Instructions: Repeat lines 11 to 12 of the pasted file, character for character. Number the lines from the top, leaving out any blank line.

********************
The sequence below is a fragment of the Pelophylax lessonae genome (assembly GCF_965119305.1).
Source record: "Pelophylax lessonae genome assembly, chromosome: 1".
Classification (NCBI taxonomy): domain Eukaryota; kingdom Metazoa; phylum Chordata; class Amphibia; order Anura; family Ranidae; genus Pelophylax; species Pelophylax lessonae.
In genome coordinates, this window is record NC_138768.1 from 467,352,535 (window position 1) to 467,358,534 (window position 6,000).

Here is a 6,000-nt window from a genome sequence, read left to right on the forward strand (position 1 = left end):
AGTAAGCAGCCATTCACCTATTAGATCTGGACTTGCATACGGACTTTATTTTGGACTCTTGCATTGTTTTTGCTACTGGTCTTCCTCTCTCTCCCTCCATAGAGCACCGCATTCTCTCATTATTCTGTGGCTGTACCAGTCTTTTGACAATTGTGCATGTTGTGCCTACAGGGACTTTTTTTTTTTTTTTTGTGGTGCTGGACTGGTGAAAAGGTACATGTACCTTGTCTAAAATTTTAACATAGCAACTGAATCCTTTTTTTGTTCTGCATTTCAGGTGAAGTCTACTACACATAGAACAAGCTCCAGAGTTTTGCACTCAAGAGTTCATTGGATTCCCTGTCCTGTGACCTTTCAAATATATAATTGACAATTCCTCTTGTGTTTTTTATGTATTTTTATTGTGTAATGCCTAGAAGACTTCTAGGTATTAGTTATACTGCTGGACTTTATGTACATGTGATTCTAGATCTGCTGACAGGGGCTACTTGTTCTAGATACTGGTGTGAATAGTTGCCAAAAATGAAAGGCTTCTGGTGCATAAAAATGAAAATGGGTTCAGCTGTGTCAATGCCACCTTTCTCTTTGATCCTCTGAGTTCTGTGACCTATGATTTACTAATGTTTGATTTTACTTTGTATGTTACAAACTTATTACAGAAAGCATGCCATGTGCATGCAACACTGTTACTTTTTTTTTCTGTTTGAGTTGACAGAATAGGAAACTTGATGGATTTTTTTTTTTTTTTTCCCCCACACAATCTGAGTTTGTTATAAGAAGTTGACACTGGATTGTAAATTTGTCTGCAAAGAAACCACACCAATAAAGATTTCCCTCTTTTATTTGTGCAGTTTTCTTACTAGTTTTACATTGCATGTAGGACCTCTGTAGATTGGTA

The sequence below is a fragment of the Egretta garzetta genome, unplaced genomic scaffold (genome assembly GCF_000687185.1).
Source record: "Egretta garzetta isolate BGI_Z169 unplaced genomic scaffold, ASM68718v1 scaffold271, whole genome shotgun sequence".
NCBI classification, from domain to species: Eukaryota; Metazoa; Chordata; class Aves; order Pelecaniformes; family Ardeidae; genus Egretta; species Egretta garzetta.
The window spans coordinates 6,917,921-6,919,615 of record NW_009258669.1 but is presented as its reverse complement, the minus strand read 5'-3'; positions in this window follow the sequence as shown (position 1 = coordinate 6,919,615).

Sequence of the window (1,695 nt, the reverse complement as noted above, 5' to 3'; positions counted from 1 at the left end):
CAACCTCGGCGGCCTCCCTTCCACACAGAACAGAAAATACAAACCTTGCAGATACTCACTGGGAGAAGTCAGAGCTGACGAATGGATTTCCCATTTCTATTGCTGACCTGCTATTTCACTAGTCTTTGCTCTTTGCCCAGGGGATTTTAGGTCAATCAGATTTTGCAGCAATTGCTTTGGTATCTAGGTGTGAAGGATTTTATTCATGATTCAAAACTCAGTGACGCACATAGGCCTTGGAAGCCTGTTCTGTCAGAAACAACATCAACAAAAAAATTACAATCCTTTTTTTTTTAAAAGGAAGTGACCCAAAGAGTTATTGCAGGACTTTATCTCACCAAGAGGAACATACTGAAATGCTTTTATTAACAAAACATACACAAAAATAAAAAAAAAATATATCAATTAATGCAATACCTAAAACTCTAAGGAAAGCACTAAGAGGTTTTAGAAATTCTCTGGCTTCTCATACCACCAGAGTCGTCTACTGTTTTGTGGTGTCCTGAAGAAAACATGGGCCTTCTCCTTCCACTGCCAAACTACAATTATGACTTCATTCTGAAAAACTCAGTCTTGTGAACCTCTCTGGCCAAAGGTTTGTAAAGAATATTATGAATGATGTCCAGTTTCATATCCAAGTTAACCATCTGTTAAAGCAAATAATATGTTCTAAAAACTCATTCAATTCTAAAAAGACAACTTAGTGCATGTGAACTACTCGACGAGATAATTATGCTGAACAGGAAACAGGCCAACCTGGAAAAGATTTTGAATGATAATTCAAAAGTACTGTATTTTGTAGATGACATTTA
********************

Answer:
Sequence of the window (1,695 nt, the reverse complement as noted above, 5' to 3'; positions counted from 1 at the left end):
CAACCTCGGCGGCCTCCCTTCCACACAGAACAGAAAATACAAACCTTGCAGATACTCACTGGGAGAAGTCAGAGCTGACGAATGGATTTCCCATTTCTATTGCTGACCTGCTATTTCACTAGTCTTTGCTCTTTGCCCAGGGGATTTTAGGTCAATCAGATTTTGCAGCAATTGCTTTGGTATCTAGGTGTGAAGGATTTTATTCATGATTCAAAACTCAGTGACGCACATAGGCCTTGGAAGCCTGTTCTGTCAGAAACAACATCAACAAAAAAATTACAATCCTTTTTTTTTTAAAAGGAAGTGACCCAAAGAGTTATTGCAGGACTTTATCTCACCAAGAGGAACATACTGAAATGCTTTTATTAACAAAACATACACAAAAATAAAAAAAAAATATATCAATTAATGCAATACCTAAAACTCTAAGGAAAGCACTAAGAGGTTTTAGAAATTCTCTGGCTTCTCATACCACCAGAGTCGTCTACTGTTTTGTGGTGTCCTGAAGAAAACATGGGCCTTCTCCTTCCACTGCCAAACTACAATTATGACTTCATTCTGAAAAACTCAGTCTTGTGAACCTCTCTGGCCAAAGGTTTGTAAAGAATATTATGAATGATGTCCAGTTTCATATCCAAGTTAACCATCTGTTAAAGCAAATAATATGTTCTAAAAACTCATTCAATTCTAAAAAGACAACTTAGTGCATGTGAACTACTCGACGAGATAATTATGCTGAACAGGAAACAGGCCAACCTGGAAAAGATTTTGAATGATAATTCAAAAGTACTGTATTTTGTAGATGACATTTA